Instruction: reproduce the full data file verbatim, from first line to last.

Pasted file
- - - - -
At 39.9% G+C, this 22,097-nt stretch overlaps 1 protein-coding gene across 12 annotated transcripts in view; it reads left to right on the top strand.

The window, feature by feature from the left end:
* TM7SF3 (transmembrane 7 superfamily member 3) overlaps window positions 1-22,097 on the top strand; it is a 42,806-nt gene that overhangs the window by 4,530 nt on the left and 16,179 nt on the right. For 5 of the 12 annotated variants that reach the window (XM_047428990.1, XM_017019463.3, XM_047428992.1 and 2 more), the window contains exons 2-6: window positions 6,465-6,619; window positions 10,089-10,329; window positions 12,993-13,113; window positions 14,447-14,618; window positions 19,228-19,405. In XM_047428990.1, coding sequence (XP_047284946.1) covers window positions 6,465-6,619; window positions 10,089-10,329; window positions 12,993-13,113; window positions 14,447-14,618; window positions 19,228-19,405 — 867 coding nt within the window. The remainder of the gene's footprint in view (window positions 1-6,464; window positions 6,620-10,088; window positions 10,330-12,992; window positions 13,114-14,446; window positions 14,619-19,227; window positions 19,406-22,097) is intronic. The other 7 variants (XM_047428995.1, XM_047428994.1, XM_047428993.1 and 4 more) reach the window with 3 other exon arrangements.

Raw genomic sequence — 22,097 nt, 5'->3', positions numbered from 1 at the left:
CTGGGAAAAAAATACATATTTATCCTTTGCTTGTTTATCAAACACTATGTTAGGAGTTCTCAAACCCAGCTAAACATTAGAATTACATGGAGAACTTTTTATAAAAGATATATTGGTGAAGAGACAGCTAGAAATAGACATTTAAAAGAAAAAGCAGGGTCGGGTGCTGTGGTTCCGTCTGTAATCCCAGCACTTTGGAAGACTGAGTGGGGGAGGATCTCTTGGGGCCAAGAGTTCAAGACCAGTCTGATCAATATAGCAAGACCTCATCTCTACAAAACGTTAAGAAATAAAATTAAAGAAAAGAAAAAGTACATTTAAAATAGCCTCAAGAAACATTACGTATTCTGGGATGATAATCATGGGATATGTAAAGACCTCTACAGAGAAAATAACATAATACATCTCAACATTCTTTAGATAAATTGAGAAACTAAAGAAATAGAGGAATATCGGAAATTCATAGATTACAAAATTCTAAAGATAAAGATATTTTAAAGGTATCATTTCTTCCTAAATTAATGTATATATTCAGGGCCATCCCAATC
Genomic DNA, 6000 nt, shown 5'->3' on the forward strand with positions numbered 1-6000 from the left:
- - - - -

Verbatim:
At 39.9% G+C, this 22,097-nt stretch overlaps 1 protein-coding gene across 12 annotated transcripts in view; it reads left to right on the top strand.

The window, feature by feature from the left end:
* TM7SF3 (transmembrane 7 superfamily member 3) overlaps window positions 1-22,097 on the top strand; it is a 42,806-nt gene that overhangs the window by 4,530 nt on the left and 16,179 nt on the right. For 5 of the 12 annotated variants that reach the window (XM_047428990.1, XM_017019463.3, XM_047428992.1 and 2 more), the window contains exons 2-6: window positions 6,465-6,619; window positions 10,089-10,329; window positions 12,993-13,113; window positions 14,447-14,618; window positions 19,228-19,405. In XM_047428990.1, coding sequence (XP_047284946.1) covers window positions 6,465-6,619; window positions 10,089-10,329; window positions 12,993-13,113; window positions 14,447-14,618; window positions 19,228-19,405 — 867 coding nt within the window. The remainder of the gene's footprint in view (window positions 1-6,464; window positions 6,620-10,088; window positions 10,330-12,992; window positions 13,114-14,446; window positions 14,619-19,227; window positions 19,406-22,097) is intronic. The other 7 variants (XM_047428995.1, XM_047428994.1, XM_047428993.1 and 4 more) reach the window with 3 other exon arrangements.

Raw genomic sequence — 22,097 nt, 5'->3', positions numbered from 1 at the left:
CTGGGAAAAAAATACATATTTATCCTTTGCTTGTTTATCAAACACTATGTTAGGAGTTCTCAAACCCAGCTAAACATTAGAATTACATGGAGAACTTTTTATAAAAGATATATTGGTGAAGAGACAGCTAGAAATAGACATTTAAAAGAAAAAGCAGGGTCGGGTGCTGTGGTTCCGTCTGTAATCCCAGCACTTTGGAAGACTGAGTGGGGGAGGATCTCTTGGGGCCAAGAGTTCAAGACCAGTCTGATCAATATAGCAAGACCTCATCTCTACAAAACGTTAAGAAATAAAATTAAAGAAAAGAAAAAGTACATTTAAAATAGCCTCAAGAAACATTACGTATTCTGGGATGATAATCATGGGATATGTAAAGACCTCTACAGAGAAAATAACATAATACATCTCAACATTCTTTAGATAAATTGAGAAACTAAAGAAATAGAGGAATATCGGAAATTCATAGATTACAAAATTCTAAAGATAAAGATATTTTAAAGGTATCATTTCTTCCTAAATTAATGTATATATTCAGGGCCATCCCAATC
Genomic DNA, 6000 nt, shown 5'->3' on the forward strand with positions numbered 1-6000 from the left: